Roger Goodell has Blown “Bountygate” Out of Proportion
By Geoff Preston
We took a few weeks to digest the facts, absorb the details and react accordingly as a society. When news of the bounties Gregg Williams put on opposing players broke, former players met the news with a collective shoulder shrug as if to say: “What’s the big deal?” Yet those unfamiliar with NFL locker rooms showed emotions that varied from outraged, to disgust, even to borderline hysterical. It was a culture clash of sorts; those who had been through the trenches and understood the violent nature of the game we all love, knew that those on the outside would never understand, and those on the outside implored former players to make them understand. Both sides could agree on one thing: Roger Goodell was going to come down on the New Orleans Saints and it did not appear he was going to show any mercy.
We now know the fate of the New Orleans Saints. It might be worse than some thought, it might be what a lot of us saw coming. An indefinite suspension for Gregg Williams, one year for Sean Payton, and one year for Mickey Loomis, all on top of a plethora of fines and lost draft picks. Roger Goodell has officially robbed the New Orleans Saints and it has gotten to the point where comrade Goodell has taken his dictatorial power too far.
Bounties exist, and have existed in the NFL, on every team, in every situation, every year. Literally the only difference besides getting caught between the Saints and the Detroit Lions or the Buffalo Bills is that Gregg Williams handed out more money than other teams. He rolls deep, that is all. I understand punishing Williams and Payton. There was a rule in place and those two men broke it, but an entire year? An indefinite suspension? That is far to steep a punishment for something that is not as big of a deal as people are making it out to be. I know that this is the classic “someone needs to be made an example of” situation, but that is the exact problem with this entire debacle. No one should ever be made into an example, it’s called justice. Justice is when someone makes a mistake and they are punished according to the crime they committed. Their punishment shouldn’t be increased tenfold because they were the first to get caught.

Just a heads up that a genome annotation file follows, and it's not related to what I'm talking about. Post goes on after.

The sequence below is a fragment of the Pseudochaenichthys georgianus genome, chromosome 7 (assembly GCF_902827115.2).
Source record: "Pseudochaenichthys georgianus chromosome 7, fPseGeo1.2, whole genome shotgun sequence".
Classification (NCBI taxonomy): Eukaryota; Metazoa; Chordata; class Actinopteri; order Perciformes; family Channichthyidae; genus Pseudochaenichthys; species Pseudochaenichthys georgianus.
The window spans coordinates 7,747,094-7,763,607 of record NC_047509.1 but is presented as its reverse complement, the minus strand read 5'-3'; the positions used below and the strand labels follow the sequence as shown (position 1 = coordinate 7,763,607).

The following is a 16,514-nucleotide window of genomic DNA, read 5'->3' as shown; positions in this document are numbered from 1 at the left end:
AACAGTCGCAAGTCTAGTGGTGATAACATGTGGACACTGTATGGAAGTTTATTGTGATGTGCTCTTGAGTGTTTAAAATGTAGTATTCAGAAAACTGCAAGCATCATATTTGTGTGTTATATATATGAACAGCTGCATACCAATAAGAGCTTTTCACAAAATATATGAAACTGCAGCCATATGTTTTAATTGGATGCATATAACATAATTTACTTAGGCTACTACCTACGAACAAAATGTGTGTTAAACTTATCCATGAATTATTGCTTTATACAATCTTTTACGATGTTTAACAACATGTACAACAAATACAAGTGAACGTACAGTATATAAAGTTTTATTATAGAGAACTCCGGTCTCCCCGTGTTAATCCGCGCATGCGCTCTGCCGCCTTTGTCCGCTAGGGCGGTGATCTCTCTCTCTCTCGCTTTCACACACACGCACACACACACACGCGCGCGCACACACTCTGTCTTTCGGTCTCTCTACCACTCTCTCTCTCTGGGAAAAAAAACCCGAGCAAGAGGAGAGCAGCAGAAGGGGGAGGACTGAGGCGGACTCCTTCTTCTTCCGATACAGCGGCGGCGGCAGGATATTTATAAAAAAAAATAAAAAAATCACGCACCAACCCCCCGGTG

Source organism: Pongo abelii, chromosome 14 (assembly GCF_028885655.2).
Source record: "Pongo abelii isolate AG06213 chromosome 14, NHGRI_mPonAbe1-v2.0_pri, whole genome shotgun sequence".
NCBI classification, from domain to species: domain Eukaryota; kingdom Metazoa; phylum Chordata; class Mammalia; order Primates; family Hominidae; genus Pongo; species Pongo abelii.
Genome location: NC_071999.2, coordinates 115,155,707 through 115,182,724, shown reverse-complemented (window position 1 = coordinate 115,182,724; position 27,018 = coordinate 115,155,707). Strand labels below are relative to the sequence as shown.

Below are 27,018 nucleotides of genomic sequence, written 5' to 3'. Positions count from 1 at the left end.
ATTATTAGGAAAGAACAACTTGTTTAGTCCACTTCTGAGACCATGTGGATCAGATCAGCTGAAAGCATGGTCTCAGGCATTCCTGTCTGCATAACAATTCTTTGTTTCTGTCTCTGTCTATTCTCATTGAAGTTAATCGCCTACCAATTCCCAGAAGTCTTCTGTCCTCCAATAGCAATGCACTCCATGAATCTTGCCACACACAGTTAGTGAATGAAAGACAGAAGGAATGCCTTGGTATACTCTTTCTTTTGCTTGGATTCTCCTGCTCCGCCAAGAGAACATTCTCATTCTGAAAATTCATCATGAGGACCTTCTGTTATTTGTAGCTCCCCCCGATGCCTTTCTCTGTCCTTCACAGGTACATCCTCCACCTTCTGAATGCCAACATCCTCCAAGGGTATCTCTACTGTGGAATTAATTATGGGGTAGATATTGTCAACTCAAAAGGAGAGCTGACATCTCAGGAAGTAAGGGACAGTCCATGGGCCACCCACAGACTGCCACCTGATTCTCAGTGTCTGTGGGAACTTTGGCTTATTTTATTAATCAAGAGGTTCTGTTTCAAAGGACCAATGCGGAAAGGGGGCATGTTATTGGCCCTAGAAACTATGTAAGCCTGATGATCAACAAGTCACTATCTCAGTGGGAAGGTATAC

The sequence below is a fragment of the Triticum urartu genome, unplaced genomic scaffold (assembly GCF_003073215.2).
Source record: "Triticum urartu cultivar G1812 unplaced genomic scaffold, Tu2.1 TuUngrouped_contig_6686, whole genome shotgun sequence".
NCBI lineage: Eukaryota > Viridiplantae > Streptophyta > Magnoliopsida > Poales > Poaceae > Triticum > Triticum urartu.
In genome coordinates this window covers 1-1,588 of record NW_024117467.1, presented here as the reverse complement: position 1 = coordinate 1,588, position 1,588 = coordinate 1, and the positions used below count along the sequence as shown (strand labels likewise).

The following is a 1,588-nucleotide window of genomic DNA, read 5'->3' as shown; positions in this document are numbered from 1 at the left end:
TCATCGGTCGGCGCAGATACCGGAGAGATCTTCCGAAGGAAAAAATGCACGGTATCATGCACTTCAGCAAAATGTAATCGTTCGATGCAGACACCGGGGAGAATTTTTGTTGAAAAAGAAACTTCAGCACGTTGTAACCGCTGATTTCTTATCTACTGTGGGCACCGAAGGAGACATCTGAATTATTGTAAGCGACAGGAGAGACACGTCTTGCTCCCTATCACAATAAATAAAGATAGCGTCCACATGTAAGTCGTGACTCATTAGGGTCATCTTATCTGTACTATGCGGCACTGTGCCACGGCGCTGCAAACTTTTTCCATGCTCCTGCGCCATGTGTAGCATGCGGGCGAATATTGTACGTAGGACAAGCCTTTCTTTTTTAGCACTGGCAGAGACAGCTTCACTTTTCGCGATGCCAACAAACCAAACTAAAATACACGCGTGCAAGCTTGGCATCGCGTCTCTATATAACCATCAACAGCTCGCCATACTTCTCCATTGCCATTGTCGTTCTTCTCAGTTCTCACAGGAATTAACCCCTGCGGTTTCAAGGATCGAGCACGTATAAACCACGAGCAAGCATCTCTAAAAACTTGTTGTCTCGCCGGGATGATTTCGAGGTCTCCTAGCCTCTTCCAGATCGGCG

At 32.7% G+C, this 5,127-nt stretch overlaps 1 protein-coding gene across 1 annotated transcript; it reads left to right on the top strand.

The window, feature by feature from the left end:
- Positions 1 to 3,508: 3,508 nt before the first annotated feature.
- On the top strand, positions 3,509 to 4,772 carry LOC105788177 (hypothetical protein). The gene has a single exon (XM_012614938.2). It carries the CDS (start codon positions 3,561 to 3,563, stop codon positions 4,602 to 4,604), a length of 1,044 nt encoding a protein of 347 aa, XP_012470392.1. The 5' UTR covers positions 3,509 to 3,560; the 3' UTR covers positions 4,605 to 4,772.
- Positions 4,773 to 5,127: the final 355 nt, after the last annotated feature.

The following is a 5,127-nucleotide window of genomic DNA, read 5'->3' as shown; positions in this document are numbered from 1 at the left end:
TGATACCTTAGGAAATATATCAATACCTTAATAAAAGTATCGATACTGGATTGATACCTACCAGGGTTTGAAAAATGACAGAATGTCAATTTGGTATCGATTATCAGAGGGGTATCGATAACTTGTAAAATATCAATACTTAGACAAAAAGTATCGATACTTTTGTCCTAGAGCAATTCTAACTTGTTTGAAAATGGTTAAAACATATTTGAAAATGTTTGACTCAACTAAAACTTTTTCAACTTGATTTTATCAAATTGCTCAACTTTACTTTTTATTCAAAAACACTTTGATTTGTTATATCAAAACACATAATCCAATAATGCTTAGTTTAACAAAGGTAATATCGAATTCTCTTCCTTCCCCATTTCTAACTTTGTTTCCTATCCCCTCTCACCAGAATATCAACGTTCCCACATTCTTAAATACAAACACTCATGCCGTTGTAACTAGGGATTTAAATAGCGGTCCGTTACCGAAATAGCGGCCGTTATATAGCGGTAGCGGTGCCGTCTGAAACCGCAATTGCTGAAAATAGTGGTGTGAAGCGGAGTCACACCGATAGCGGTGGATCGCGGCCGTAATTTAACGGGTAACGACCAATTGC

Every time people act appalled at violence in the NFL, I have to stop to shake my head. Violence is the principle that football is built on. These punishments reflect on the Roger Goodell trend of legislating violence out of the game entirely. This has to stop. No one is foolish enough to support player injuries or to suggest that player safety shouldn’t be of the utmost importance. That is why through gritted teeth I have come to accept the receiver friendly rules that allow a quarterback to throw the ball 40 yards down the field knowing that if the corner even breathes on the receiver a flag could be thrown. This, however, is too much, and don’t confuse this as me being in support of bounties because I am not. All I am saying is that if you seriously think athletes are going to try harder for what might be less than one percent of their yearly salary you need to be checked out. I doubt the bounties even crossed the mind of Saints players during the games. We hear the word “bounty” and lose our minds. The reality is that big plays were rewarded with sums of money that may seem giant to us, but when you make tens of millions of dollars the amounts aren’t even blinked at.
I was on the fence about my opinion of Roger Goodell, but this latest act has cemented his fate in my mind. When your biggest contributions to the game are suspensions instead of things like growth or enhancement of the game, you are not a good commissioner in my opinion. We will see how this affects the Saints organization, but it is very unlikely that is has a positive impact on an organization that has been such a good story for the last few years. This is all because of a classic over reaction. Good job comrade Goodell.